Maybe you have some stories of your own... • A young girl, recognized as a gifted writer, scores Below Proficiency on NJ ASK LAL. • A boy, classified as gifted in mathematics, scores a “D” on a test, yet declines to correct his errors to raise his grade. • A teacher, regarding issues of underachievement, says, “You mean, like what I see with my whole class?”
We recognized that “it is not enough to be aware of one's understanding or failure to understand--a learner must be able to self-regulate his or her reading process in order to read for comprehension” (Collins, 1994). Focus Question: Underachievement: How can we help guide students to self-regulate their own classroom performance towards greater academic success?
“Students must assume increasing responsibility for planning and regulating their learning. It is difficult for learners to become self-directed when learning is planned and monitored by someone else. Students can be taught to make plans for learning activities including; estimating time requirements, organizing materials, and scheduling procedures necessary to complete an activity”. (Blakely & Spence, 1990)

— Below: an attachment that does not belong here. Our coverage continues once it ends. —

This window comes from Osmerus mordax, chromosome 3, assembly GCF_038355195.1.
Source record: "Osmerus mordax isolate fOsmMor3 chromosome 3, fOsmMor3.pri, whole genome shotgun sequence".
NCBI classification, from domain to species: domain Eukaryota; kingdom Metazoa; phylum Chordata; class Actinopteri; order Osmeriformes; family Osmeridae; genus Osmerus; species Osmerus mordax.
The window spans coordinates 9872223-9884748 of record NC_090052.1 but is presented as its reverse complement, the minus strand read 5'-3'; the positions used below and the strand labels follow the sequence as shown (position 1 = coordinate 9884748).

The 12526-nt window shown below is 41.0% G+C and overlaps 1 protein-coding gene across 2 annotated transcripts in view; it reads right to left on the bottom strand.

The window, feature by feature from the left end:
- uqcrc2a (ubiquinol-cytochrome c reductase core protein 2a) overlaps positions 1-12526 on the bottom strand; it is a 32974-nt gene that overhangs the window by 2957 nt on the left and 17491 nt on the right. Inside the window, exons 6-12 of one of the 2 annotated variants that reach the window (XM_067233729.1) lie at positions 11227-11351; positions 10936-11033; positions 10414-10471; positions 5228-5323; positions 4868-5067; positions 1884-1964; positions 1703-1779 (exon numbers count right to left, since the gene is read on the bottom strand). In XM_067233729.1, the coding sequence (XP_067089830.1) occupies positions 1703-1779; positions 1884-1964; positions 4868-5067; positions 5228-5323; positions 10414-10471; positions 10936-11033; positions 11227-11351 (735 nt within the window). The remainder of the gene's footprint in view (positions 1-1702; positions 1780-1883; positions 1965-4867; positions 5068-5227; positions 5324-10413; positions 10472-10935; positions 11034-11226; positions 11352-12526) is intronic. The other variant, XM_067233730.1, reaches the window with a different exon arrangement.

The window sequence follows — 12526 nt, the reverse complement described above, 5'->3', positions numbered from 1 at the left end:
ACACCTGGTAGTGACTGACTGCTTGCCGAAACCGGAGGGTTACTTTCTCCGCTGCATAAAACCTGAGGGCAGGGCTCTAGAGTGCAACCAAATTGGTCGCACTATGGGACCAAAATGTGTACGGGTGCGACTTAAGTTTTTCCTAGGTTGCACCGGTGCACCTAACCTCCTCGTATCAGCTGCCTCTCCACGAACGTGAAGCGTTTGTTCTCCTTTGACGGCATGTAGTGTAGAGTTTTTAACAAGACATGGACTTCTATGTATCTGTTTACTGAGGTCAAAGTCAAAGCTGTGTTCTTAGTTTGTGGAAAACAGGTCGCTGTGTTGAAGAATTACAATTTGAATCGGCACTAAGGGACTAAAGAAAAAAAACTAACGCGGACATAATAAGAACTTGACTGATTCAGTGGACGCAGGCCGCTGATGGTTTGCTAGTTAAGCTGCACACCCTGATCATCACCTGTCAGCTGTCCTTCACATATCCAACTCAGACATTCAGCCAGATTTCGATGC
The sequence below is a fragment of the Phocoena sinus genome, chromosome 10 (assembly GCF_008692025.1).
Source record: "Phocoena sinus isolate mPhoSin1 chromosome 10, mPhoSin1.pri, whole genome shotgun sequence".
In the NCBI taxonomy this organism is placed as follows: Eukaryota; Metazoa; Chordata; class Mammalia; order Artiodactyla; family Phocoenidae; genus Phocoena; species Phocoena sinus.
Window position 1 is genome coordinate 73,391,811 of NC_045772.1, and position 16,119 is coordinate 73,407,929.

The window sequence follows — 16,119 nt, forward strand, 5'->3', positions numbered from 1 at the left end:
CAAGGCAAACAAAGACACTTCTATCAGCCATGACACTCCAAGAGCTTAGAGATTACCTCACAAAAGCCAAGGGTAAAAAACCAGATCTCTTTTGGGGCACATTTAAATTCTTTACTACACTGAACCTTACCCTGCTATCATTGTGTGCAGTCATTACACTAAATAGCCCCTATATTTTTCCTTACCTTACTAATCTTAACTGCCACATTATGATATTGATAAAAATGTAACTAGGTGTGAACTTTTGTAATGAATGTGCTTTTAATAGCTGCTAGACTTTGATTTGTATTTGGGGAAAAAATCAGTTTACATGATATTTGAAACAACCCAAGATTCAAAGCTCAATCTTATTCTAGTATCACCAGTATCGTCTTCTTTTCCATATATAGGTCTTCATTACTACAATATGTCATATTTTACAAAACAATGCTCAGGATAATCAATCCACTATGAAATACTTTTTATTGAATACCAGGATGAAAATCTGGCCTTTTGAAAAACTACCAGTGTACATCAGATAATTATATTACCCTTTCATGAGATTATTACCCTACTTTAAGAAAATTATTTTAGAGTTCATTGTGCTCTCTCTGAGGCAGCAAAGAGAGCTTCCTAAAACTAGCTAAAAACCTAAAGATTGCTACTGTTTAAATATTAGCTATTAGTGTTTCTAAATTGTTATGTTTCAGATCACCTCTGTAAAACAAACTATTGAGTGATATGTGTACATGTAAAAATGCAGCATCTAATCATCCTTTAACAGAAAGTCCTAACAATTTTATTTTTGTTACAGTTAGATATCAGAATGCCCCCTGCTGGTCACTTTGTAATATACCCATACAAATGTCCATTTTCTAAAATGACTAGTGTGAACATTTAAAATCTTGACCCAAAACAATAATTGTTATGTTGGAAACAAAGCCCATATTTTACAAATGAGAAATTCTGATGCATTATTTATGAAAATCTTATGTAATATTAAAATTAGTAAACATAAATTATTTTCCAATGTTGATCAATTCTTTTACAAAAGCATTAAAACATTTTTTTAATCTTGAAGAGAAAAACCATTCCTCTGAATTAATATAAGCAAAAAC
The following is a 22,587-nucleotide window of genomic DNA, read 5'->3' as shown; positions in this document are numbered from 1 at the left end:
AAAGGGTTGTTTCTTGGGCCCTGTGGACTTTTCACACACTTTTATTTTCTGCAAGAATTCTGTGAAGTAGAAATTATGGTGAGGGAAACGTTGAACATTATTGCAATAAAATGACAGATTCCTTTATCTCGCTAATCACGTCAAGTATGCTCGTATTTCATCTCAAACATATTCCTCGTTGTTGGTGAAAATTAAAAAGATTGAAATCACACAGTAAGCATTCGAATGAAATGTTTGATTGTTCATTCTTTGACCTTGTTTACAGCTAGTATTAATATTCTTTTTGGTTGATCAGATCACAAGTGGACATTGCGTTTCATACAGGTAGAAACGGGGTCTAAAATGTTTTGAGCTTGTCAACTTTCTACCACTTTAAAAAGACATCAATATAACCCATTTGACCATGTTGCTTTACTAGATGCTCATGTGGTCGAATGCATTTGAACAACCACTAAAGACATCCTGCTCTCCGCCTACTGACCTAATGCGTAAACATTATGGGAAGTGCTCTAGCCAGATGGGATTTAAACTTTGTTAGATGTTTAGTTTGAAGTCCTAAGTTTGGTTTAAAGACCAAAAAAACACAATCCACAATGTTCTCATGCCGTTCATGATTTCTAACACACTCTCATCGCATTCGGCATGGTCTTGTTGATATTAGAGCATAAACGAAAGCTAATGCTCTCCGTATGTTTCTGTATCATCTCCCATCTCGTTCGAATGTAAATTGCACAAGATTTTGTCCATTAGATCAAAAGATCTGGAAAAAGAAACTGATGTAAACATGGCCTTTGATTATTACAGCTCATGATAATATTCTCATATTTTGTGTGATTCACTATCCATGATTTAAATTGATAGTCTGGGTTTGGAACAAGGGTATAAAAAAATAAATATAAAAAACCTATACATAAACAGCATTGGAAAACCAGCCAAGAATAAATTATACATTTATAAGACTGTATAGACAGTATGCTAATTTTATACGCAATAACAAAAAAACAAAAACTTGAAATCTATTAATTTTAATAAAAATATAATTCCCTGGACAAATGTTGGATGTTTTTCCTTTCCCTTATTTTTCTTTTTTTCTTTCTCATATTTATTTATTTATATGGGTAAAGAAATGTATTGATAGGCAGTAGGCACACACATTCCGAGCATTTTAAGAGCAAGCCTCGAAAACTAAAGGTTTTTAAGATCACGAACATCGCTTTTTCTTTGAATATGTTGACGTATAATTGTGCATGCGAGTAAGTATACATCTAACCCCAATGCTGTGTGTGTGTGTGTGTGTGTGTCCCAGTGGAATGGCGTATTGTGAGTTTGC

“Self-regulated learners are those who possess a systematic approach to their actions, including the acts of absorbing knowledge, mastering a performance, or thinking metacognitively” (Abromitis, 2010). Harris, Reid, and Graham (Reid, 2006), describe four cornerstones of self-regulation: goal setting, self-monitoring, self-instruction, and self-reinforcement. Self-instruction includes various forms of self-talk, such as internal monologue of problem-solving and self-praise. Journals, checklists, charts, providing written objectives, and goal setting are just some of the ways one can teach a student to stay on task and self regulate.
Goal-setting is a key aspect of self-regulation and should be challenging yet attainable. “Setting goals that can be achieved with little or no effort will not increase a student's motivation; setting goals that are too difficult will be overwhelming for students,” (Reid, 2006).
Siegle (2003) emphasizes the importance of student responsibility for identifying, managing, and rewarding goals: (Students should…) “Practice using goals by setting them, clarifying them, assessing them, developing methods for meeting them, and rewarding themselves for reaching them: self-consequating, self-encouraging, self-talk, self reward/consequence lists.” Students become empowered through managing their own goals, fostering self-efficacy.